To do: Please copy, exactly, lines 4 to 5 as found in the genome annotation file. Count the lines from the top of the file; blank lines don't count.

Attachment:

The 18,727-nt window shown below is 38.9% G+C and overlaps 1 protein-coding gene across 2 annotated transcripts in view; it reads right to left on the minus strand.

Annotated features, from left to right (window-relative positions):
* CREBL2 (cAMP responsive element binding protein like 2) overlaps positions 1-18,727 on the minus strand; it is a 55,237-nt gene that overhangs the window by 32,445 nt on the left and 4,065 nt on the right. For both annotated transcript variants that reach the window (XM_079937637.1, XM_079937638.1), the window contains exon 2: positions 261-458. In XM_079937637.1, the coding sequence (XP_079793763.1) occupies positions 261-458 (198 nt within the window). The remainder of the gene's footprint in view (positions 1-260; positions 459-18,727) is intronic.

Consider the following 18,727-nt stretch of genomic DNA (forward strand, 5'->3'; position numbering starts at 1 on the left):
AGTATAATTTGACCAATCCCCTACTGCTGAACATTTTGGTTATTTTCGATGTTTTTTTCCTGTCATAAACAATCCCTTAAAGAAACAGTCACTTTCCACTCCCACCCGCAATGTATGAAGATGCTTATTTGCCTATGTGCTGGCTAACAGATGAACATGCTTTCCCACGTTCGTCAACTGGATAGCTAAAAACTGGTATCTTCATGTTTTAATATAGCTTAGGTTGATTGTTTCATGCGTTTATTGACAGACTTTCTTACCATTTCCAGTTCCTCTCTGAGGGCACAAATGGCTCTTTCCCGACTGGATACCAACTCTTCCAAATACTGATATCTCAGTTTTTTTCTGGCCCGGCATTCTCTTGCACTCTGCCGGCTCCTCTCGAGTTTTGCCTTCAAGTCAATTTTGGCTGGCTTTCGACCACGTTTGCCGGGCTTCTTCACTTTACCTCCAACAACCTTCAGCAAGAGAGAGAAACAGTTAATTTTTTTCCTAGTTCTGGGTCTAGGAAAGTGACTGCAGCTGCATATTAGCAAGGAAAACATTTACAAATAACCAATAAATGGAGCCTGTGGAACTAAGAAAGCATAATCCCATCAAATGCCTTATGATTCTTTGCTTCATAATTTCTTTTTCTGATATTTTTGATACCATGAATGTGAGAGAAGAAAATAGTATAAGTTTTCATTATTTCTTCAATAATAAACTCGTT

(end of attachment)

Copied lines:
Consider the following 18,727-nt stretch of genomic DNA (forward strand, 5'->3'; position numbering starts at 1 on the left):
AGTATAATTTGACCAATCCCCTACTGCTGAACATTTTGGTTATTTTCGATGTTTTTTTCCTGTCATAAACAATCCCTTAAAGAAACAGTCACTTTCCACTCCCACCCGCAATGTATGAAGATGCTTATTTGCCTATGTGCTGGCTAACAGATGAACATGCTTTCCCACGTTCGTCAACTGGATAGCTAAAAACTGGTATCTTCATGTTTTAATATAGCTTAGGTTGATTGTTTCATGCGTTTATTGACAGACTTTCTTACCATTTCCAGTTCCTCTCTGAGGGCACAAATGGCTCTTTCCCGACTGGATACCAACTCTTCCAAATACTGATATCTCAGTTTTTTTCTGGCCCGGCATTCTCTTGCACTCTGCCGGCTCCTCTCGAGTTTTGCCTTCAAGTCAATTTTGGCTGGCTTTCGACCACGTTTGCCGGGCTTCTTCACTTTACCTCCAACAACCTTCAGCAAGAGAGAGAAACAGTTAATTTTTTTCCTAGTTCTGGGTCTAGGAAAGTGACTGCAGCTGCATATTAGCAAGGAAAACATTTACAAATAACCAATAAATGGAGCCTGTGGAACTAAGAAAGCATAATCCCATCAAATGCCTTATGATTCTTTGCTTCATAATTTCTTTTTCTGATATTTTTGATACCATGAATGTGAGAGAAGAAAATAGTATAAGTTTTCATTATTTCTTCAATAATAAACTCGTT